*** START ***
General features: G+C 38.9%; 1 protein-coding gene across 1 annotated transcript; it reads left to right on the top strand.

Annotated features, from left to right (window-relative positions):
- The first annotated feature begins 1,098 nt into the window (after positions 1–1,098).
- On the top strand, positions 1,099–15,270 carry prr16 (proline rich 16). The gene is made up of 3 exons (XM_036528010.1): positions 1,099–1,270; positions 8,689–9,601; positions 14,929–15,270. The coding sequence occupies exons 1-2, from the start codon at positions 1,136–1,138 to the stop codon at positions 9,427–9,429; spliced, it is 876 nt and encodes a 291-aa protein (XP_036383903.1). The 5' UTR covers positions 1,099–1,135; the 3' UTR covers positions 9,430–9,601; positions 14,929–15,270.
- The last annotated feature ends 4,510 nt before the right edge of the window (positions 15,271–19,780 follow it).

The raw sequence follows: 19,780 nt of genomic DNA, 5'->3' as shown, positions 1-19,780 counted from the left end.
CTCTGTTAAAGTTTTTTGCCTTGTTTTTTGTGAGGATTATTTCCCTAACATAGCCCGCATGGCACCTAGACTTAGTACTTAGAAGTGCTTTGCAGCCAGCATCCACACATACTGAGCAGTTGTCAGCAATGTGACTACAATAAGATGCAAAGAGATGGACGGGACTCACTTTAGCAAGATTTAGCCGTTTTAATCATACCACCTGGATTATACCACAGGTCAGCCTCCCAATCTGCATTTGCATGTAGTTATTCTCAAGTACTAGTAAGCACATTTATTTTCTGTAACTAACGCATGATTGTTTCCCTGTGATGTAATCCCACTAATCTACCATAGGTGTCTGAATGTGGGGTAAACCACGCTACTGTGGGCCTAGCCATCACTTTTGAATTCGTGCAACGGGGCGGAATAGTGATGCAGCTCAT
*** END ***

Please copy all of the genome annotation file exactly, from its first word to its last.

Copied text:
General features: G+C 38.9%; 1 protein-coding gene across 1 annotated transcript; it reads left to right on the top strand.

Annotated features, from left to right (window-relative positions):
- The first annotated feature begins 1,098 nt into the window (after positions 1–1,098).
- On the top strand, positions 1,099–15,270 carry prr16 (proline rich 16). The gene is made up of 3 exons (XM_036528010.1): positions 1,099–1,270; positions 8,689–9,601; positions 14,929–15,270. The coding sequence occupies exons 1-2, from the start codon at positions 1,136–1,138 to the stop codon at positions 9,427–9,429; spliced, it is 876 nt and encodes a 291-aa protein (XP_036383903.1). The 5' UTR covers positions 1,099–1,135; the 3' UTR covers positions 9,430–9,601; positions 14,929–15,270.
- The last annotated feature ends 4,510 nt before the right edge of the window (positions 15,271–19,780 follow it).

The raw sequence follows: 19,780 nt of genomic DNA, 5'->3' as shown, positions 1-19,780 counted from the left end.
CTCTGTTAAAGTTTTTTGCCTTGTTTTTTGTGAGGATTATTTCCCTAACATAGCCCGCATGGCACCTAGACTTAGTACTTAGAAGTGCTTTGCAGCCAGCATCCACACATACTGAGCAGTTGTCAGCAATGTGACTACAATAAGATGCAAAGAGATGGACGGGACTCACTTTAGCAAGATTTAGCCGTTTTAATCATACCACCTGGATTATACCACAGGTCAGCCTCCCAATCTGCATTTGCATGTAGTTATTCTCAAGTACTAGTAAGCACATTTATTTTCTGTAACTAACGCATGATTGTTTCCCTGTGATGTAATCCCACTAATCTACCATAGGTGTCTGAATGTGGGGTAAACCACGCTACTGTGGGCCTAGCCATCACTTTTGAATTCGTGCAACGGGGCGGAATAGTGATGCAGCTCAT